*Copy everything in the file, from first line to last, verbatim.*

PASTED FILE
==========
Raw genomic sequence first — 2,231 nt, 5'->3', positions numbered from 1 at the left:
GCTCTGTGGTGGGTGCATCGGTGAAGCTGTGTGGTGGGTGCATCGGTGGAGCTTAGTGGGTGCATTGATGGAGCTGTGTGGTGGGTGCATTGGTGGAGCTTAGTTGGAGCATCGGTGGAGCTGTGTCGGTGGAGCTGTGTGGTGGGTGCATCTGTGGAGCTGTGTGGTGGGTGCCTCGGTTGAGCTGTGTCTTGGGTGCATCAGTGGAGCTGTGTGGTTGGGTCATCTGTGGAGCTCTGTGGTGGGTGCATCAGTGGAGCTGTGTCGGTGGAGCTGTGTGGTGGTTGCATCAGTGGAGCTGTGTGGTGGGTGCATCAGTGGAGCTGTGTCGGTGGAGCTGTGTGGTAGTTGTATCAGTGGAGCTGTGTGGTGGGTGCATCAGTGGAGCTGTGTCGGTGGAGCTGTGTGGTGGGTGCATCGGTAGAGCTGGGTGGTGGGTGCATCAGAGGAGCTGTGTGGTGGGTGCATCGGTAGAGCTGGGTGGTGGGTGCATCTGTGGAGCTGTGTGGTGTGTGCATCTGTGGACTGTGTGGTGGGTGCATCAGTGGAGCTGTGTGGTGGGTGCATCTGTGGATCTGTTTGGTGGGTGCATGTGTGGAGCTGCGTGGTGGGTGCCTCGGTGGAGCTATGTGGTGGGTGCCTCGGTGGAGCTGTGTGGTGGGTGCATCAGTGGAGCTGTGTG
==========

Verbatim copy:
Raw genomic sequence first — 2,231 nt, 5'->3', positions numbered from 1 at the left:
GCTCTGTGGTGGGTGCATCGGTGAAGCTGTGTGGTGGGTGCATCGGTGGAGCTTAGTGGGTGCATTGATGGAGCTGTGTGGTGGGTGCATTGGTGGAGCTTAGTTGGAGCATCGGTGGAGCTGTGTCGGTGGAGCTGTGTGGTGGGTGCATCTGTGGAGCTGTGTGGTGGGTGCCTCGGTTGAGCTGTGTCTTGGGTGCATCAGTGGAGCTGTGTGGTTGGGTCATCTGTGGAGCTCTGTGGTGGGTGCATCAGTGGAGCTGTGTCGGTGGAGCTGTGTGGTGGTTGCATCAGTGGAGCTGTGTGGTGGGTGCATCAGTGGAGCTGTGTCGGTGGAGCTGTGTGGTAGTTGTATCAGTGGAGCTGTGTGGTGGGTGCATCAGTGGAGCTGTGTCGGTGGAGCTGTGTGGTGGGTGCATCGGTAGAGCTGGGTGGTGGGTGCATCAGAGGAGCTGTGTGGTGGGTGCATCGGTAGAGCTGGGTGGTGGGTGCATCTGTGGAGCTGTGTGGTGTGTGCATCTGTGGACTGTGTGGTGGGTGCATCAGTGGAGCTGTGTGGTGGGTGCATCTGTGGATCTGTTTGGTGGGTGCATGTGTGGAGCTGCGTGGTGGGTGCCTCGGTGGAGCTATGTGGTGGGTGCCTCGGTGGAGCTGTGTGGTGGGTGCATCAGTGGAGCTGTGTG